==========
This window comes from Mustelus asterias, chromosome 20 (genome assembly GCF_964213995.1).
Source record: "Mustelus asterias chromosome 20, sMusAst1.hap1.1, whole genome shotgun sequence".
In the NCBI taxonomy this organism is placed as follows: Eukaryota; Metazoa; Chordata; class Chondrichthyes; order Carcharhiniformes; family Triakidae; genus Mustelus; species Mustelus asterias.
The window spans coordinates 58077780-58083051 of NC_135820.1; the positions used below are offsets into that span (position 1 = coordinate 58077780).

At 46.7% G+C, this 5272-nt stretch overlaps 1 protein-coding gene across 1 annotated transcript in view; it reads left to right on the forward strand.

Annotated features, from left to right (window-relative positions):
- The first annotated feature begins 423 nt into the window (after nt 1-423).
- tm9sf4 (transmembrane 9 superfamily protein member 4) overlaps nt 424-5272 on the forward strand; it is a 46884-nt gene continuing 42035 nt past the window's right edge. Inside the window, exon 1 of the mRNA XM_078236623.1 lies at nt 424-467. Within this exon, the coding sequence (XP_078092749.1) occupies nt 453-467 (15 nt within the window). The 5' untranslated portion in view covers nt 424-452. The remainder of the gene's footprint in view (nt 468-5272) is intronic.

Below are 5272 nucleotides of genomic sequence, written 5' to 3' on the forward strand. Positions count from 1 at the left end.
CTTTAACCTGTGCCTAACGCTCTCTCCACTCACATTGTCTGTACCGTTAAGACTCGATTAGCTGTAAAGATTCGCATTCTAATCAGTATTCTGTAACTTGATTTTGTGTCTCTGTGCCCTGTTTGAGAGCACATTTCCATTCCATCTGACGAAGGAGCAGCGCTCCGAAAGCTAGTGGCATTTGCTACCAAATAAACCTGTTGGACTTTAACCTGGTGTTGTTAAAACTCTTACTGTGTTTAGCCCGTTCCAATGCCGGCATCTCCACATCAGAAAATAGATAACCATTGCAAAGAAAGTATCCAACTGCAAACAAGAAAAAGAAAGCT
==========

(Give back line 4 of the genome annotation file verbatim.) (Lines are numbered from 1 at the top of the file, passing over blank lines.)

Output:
The window spans coordinates 58077780-58083051 of NC_135820.1; the positions used below are offsets into that span (position 1 = coordinate 58077780).